• Cancer that has spread to the bones, and is causing pain or other symptoms.
    • Cancer that has come back in the prostate after surgery.
    • Cancer cells that may remain after surgery, especially if all the cancer cannot be removed.

What Is Prostate Seed Implantation

Prostate seed implantation is a type of radiation therapy that involves placing radioactive seeds into the prostate. PSI delivers a high dose of radiation to the prostate gland and sometimes the seminal vesicles, which lie on either side of the prostate gland.

Your doctors have decided that you are a candidate for PSI. Depending on the stage of your cancer, you may be treated with:

  • Seed implant alone
  • Seed implant with hormone ablation
  • Seed implant and external beam radiation therapy with or without hormone ablation

The type of radioactive sources used in PSI come in the form of metallic seeds, about the size of a grain of rice. The number of seeds needed to treat your cancer is determined by the size of your prostate gland and the dose of radiation being used. Typically, between 70 and 150 seeds are placed at one time. The seeds give off their radiation slowly over several months. Within one year, the radioactivity can be considered gone however, the metallic seeds will remain in your prostate gland.

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Stereotactic Body Radiation Therapy

This technique uses advanced image guided techniques to deliver large doses of radiation to a precise area, such as the prostate. Because there are large doses of radiation in each dose, the entire course of treatment is given over just a few days.

SBRT is often known by the names of the machines that deliver the radiation, such as Gamma Knife, X-Knife, CyberKnife, and Clinac.

The main advantage of SBRT over IMRT is that the treatment takes less time . The side effects, though, are not better. In fact, some research has shown that some side effects might actually be worse with SBRT than with IMRT.

What Is Radiation Therapy

Which is Better – Surgery vs. Radiation for Prostate Cancer?

Radiation is the strategic use of ionizing radiation or photons to kill cancer cells. It works by damaging the cancer cells DNA .The targeted cells die without growing or replicating themselves. Radiation therapy, like surgery, is very effective at killing localized or locally advanced prostate cancer and has the same cure rate as surgery.

Just as surgical skill can play an important role in determining outcomes from prostatectomy, the technical skill of your radiation oncologist can play an important role in radiation outcomes. When choosing a radiation oncologist, look for a physicians who has broad experience with an assortment of approaches and can objectively help you decide on the best course of treatment.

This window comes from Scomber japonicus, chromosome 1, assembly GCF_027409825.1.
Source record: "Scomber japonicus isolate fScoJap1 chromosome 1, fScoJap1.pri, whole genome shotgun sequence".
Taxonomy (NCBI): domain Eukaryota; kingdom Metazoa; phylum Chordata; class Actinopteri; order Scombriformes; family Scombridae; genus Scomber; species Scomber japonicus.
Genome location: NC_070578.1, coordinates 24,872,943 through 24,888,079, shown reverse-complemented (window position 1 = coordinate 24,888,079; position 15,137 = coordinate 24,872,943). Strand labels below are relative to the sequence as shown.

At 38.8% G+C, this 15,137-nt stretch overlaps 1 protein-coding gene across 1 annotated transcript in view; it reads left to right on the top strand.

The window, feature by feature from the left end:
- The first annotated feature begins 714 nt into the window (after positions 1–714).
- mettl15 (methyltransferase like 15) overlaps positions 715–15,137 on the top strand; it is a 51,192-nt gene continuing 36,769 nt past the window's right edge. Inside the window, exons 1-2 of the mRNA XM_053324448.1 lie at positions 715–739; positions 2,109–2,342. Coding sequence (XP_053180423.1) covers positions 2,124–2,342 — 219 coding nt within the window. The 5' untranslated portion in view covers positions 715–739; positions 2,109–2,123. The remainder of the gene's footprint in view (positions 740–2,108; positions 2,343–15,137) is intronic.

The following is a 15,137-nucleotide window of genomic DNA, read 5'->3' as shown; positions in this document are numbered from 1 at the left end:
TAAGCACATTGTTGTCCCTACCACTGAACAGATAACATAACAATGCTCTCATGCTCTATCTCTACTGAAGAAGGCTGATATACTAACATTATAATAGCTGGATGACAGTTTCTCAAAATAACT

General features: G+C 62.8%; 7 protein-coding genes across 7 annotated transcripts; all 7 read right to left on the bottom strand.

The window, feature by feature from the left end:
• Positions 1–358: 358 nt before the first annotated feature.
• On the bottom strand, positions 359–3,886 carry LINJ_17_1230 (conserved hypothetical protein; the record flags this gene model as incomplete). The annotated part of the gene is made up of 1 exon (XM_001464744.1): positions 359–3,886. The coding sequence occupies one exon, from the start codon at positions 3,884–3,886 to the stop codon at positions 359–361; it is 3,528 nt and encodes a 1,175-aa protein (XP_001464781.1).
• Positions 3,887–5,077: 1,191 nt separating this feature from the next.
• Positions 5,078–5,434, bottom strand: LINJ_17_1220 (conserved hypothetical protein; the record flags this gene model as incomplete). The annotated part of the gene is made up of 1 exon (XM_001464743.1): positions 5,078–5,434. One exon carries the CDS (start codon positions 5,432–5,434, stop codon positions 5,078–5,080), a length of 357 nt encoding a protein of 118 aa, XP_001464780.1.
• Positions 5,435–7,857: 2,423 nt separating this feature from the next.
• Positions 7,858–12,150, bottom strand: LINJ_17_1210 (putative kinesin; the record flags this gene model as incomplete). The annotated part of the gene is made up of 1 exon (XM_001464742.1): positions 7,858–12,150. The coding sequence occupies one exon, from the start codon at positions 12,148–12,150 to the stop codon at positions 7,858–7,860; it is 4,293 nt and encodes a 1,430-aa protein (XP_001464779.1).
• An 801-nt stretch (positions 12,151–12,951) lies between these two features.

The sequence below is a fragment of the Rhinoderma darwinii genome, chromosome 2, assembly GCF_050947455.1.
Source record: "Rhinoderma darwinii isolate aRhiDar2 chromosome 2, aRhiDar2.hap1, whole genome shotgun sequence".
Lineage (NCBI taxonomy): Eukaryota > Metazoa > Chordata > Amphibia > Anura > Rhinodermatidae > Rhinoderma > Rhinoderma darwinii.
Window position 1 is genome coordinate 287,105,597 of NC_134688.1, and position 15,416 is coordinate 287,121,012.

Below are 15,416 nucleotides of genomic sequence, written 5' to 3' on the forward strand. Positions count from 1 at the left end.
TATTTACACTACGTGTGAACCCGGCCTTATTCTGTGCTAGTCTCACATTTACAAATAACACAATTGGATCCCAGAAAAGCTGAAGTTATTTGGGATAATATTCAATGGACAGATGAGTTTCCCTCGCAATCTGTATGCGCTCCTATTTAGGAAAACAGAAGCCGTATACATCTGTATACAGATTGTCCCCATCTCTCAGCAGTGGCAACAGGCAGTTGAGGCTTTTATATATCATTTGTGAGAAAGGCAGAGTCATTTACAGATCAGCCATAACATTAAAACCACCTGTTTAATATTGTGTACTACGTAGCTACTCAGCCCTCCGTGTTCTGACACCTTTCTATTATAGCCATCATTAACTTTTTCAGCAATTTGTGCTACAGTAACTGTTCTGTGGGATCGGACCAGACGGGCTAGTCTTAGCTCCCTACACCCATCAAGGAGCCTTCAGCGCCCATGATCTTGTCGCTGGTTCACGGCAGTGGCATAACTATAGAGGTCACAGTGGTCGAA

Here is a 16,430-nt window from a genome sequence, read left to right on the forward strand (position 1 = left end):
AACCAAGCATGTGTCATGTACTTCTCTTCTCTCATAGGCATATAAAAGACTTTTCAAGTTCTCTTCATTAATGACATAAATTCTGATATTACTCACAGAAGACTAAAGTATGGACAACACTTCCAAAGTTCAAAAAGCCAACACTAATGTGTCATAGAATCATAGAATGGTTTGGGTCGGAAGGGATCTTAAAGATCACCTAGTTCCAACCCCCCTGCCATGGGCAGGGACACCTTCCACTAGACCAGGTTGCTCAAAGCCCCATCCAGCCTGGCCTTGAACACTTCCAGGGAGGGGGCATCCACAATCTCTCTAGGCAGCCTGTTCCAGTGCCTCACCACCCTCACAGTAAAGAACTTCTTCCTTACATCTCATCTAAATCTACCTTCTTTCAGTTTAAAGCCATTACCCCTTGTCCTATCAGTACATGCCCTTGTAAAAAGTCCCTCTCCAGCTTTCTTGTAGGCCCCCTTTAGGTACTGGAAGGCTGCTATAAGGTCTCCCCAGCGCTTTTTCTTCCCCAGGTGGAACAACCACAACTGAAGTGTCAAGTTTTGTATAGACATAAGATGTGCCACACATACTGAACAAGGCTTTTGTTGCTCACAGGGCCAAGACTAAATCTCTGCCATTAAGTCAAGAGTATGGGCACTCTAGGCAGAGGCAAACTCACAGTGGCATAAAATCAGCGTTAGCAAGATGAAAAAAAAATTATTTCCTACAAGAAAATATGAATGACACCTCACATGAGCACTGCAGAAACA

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Treatment By Stage Of Prostate Cancer

Different treatments may be recommended for each stage of prostate cancer. Your doctor will work with you to develop a specific treatment plan based on the cancers stage and other factors. Detailed descriptions of each type of treatment are provided earlier on this same page. Clinical trials may also be a treatment option for each stage.

Early-stage prostate cancer

Early-stage prostate cancer usually grows very slowly and may take years to cause any symptoms or other health problems, if it ever does at all. As a result, active surveillance or watchful waiting may be recommended. Radiation therapy or surgery may also be suggested, as well as treatment in clinical trials. For those with a higher Gleason score, the cancer may be faster growing, so radical prostatectomy and radiation therapy are often recommended. Your doctor will consider your age and general health before recommending a treatment plan.

ASCO, the American Urological Association, American Society of Radiation Oncology, and the Society of Urologic Oncology recommend that patients with high-risk early-stage prostate cancer that has not spread to other areas of the body should receive radical prostatectomy or radiation therapy with hormonal therapy as standard treatment options.

Locally advanced prostate cancer

Watchful waiting may be considered for older adults who are not expected to live for a long time and whose cancer is not causing symptoms or for those who have another, more serious illness.

Radiation Therapy In Localized Disease:

For men that need treatment for localized prostate cancer, external radiation therapy and brachytherapy can be alternatives to surgery. Modern radiation therapy is as effective as surgery when used to cure prostate cancer.

At this stage of disease, radiation therapy is used to attempt to cure the disease. However, it is also sometimes used if surgery didnt completely remove the cancer, or it came back in the area of the prostate after surgery.